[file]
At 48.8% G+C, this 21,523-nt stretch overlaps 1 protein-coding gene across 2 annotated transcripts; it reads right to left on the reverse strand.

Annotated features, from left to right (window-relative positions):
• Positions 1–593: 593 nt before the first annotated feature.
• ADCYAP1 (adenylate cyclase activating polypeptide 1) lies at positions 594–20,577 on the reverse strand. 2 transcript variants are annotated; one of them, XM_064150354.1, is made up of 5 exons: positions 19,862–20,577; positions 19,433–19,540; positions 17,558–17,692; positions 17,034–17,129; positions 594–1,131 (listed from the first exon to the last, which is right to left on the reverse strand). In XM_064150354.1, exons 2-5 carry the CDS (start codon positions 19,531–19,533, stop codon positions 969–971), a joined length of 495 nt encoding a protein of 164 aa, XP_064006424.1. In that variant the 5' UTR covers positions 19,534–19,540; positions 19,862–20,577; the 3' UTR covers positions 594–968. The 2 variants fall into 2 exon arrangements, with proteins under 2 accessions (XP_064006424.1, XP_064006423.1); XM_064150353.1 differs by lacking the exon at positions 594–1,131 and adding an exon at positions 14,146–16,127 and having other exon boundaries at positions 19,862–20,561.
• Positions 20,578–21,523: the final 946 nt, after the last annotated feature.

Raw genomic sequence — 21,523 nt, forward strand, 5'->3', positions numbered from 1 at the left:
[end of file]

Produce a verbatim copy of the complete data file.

At 48.8% G+C, this 21,523-nt stretch overlaps 1 protein-coding gene across 2 annotated transcripts; it reads right to left on the reverse strand.

Annotated features, from left to right (window-relative positions):
• Positions 1–593: 593 nt before the first annotated feature.
• ADCYAP1 (adenylate cyclase activating polypeptide 1) lies at positions 594–20,577 on the reverse strand. 2 transcript variants are annotated; one of them, XM_064150354.1, is made up of 5 exons: positions 19,862–20,577; positions 19,433–19,540; positions 17,558–17,692; positions 17,034–17,129; positions 594–1,131 (listed from the first exon to the last, which is right to left on the reverse strand). In XM_064150354.1, exons 2-5 carry the CDS (start codon positions 19,531–19,533, stop codon positions 969–971), a joined length of 495 nt encoding a protein of 164 aa, XP_064006424.1. In that variant the 5' UTR covers positions 19,534–19,540; positions 19,862–20,577; the 3' UTR covers positions 594–968. The 2 variants fall into 2 exon arrangements, with proteins under 2 accessions (XP_064006424.1, XP_064006423.1); XM_064150353.1 differs by lacking the exon at positions 594–1,131 and adding an exon at positions 14,146–16,127 and having other exon boundaries at positions 19,862–20,561.
• Positions 20,578–21,523: the final 946 nt, after the last annotated feature.

Raw genomic sequence — 21,523 nt, forward strand, 5'->3', positions numbered from 1 at the left: